One of Eidos’ most enduring properties is Hitman. Starring the hairless Agent 47, the Hitman series of games made a name for themselves back in the PS2 days with their rather unique approach to stealth, mixed in with some rather brutal violence, implicit and explicit. And while the series has slipped in and out of limelight over the years, last fall’s Hitman Absolution brought the games squarely back into public consciousness, earning itself quite a few accolades along the way. Now, to celebrate the storied history of Agent 47’s earliest days, Square Enix brings us the Hitman HD Trilogy, which includes Hitman 2: Silent Assassin, Hitman: Contracts, and Hitman: Blood Money. The first game is missing (it always is from Hitman collections); probably because it was PC exclusive while all subsequent games were on consoles as well. In any case, it was rather different from the rest of the series, and not even as good, so its exclusion does not matter all that much.
So let’s look at what we do get here: three rather excellent, if a bit dated, stealth games that are still unique, if only because of their approach that surprisingly has not yet been emulated or copied by any other game on the market. The games are, quite literally, the exact same games as they were on the PS2 and Xbox; the graphics seem to have been given a nice layer of minimal HD polish (only 720p is supported), but there don’t seem to be any other graphical enhancements added.
It does get a little jarring: the problem with the games is in their visual style, which strove for the gritty, realistic look that some unspoken law of gaming mandates all ‘mature’ games need to sport. Blood Money, being the most recent game (also released on the Xbox 360), fares the best of course, but Hitman 2 and Contracts can get to be eyesores at their very worst. The HD actually serves to make matters worse, in that it seems to almost highlight the graphical flaws of the games. It is at times like these that you find yourself wishing that the developers had put in just a little more effort into bringing these games up to modern standards, visually speaking.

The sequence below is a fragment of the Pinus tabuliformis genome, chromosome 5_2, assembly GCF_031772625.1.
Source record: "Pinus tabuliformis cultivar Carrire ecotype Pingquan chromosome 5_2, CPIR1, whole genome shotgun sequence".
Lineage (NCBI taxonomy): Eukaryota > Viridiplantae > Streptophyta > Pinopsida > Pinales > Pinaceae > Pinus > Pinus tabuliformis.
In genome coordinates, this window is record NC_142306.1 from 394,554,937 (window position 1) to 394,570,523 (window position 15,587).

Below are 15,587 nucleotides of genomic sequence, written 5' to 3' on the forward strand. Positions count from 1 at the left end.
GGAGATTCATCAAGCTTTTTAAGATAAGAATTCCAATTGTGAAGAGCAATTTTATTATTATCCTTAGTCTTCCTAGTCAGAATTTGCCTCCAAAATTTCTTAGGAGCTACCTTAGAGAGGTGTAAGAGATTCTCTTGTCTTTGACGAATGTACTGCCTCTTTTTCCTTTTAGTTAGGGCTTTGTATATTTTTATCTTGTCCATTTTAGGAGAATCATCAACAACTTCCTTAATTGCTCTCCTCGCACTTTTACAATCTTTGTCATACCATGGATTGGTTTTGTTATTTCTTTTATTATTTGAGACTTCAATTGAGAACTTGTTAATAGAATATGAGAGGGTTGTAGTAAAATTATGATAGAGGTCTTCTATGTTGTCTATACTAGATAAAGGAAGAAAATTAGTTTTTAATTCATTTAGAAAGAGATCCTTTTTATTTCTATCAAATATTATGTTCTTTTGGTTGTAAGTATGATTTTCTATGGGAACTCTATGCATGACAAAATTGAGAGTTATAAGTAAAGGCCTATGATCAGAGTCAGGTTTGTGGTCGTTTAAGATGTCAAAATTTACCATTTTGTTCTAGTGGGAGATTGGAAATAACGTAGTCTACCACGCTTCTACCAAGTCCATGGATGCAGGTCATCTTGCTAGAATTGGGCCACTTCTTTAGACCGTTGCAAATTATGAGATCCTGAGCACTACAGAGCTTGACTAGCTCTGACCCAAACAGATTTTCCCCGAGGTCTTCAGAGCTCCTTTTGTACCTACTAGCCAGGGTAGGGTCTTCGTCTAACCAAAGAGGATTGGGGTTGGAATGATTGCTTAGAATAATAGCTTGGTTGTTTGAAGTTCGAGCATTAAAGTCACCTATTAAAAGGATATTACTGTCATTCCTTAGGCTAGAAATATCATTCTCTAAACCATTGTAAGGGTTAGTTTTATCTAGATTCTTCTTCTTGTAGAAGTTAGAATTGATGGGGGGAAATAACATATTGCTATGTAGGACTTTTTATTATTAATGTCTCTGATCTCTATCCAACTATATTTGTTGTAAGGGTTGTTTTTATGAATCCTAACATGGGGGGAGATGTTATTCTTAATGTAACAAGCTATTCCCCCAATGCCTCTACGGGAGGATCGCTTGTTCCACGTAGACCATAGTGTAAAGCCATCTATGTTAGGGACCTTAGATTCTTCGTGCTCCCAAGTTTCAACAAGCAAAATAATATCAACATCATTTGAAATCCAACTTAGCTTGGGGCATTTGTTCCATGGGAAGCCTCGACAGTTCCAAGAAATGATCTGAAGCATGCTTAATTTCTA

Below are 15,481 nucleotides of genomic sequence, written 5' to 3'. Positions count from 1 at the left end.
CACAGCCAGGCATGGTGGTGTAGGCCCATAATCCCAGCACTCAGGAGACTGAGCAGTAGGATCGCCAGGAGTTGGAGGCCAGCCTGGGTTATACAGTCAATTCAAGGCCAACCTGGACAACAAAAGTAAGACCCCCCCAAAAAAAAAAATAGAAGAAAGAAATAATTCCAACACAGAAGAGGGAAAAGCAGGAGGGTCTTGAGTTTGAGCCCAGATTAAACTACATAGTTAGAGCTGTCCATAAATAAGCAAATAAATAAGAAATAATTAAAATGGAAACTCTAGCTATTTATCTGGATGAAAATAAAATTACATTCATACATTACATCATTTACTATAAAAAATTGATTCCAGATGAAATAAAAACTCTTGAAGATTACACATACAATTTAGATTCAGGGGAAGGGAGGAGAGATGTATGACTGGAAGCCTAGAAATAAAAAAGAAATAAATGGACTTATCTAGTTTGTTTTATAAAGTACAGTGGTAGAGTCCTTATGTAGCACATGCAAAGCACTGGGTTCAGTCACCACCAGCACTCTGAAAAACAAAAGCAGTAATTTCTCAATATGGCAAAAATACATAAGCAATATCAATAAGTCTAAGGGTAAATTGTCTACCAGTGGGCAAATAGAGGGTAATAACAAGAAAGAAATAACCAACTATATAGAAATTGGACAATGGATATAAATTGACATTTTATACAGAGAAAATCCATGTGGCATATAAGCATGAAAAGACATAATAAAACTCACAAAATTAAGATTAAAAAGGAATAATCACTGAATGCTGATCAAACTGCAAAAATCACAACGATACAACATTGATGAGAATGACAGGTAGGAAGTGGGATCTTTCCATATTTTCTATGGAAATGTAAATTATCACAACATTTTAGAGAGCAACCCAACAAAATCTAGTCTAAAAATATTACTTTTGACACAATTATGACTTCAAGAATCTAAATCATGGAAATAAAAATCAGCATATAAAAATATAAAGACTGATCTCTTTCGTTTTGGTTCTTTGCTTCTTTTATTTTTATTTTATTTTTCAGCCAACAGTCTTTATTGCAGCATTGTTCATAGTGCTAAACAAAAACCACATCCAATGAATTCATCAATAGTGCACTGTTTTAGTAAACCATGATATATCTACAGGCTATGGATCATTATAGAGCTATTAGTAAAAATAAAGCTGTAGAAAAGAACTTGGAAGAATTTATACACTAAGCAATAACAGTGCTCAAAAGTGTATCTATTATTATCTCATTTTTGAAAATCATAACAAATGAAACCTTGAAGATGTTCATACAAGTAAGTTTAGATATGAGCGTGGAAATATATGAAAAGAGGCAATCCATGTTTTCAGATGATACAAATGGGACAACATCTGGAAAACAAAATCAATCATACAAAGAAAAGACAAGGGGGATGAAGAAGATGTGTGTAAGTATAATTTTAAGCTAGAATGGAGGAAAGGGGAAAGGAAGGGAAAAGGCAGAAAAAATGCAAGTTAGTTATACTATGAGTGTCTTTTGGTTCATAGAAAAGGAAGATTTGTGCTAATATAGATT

Of course, assuming you can bring yourself to look past all these graphical blemishes, all of this soon stops mattering, because in spite of their age, the three games included in this package have held up stunningly well, mechanically at least. All three games engage you, albeit not immediately, and pull you in with their unforgiving blend of stealth and covert action. Hitman 2, surprisingly enough, holds up incredibly well, especially considering its age, and it seems to be brimming with ideas, and with a laser sharp focus on its mechanics.
Blood Money and Contracts hold up similarly well, with more varied locales and mission objectives, as they expand on the framework that Silent Assassin so expertly laid down. They are slightly more modern games, with more consistent difficulty curves, and in general just coming together better than Silent Assassin did. Really, where Hitman 2 is mostly probably a great blast from the past for fans of the series and not much else, the other two games age well enough that even someone with no prior experience with the series can play them and appreciate them. And while said newcomer will probably not be the biggest convert to the series after playing these HD remasters of Contracts and Blood Money (for that, I still advise said newcomer to play Absolution), he or she will still get intrigued enough.
Ultimately, any discussion about the Hitman HD Trilogy comes down to a discussion of the games included in the collection and how well they hold up. The HD collection basically does nothing more than collect all three games, uprez them to 720p, and then bundle them with some customary Achievements/Trophies support thrown in as well. It’s as if the entire purpose of the collection is to draw attention away from itself and to the games themselves. To that end, fans of the series who have already played these games to death perhaps won’t appreciate the HD Trilogy all that much, especially considering that beyond the inclusion of the Sniper Challenge mode from Absolution, there really isn’t much here for them. However, for newcomers to the series, or for those who have always been interested in the games, the collection does serve as more than just a historical curiosity, showcasing, as it does, three well made games that aged pretty well. It’s just a shame that what should have been a proper celebration of the games ultimately comes off as so barebones. Regardless, the quality of the three core games will probably ensure that any investment made in these titles will ultimately pay off, at least for the more patient gamer.
This game was reviewed on Xbox 360 and PS3.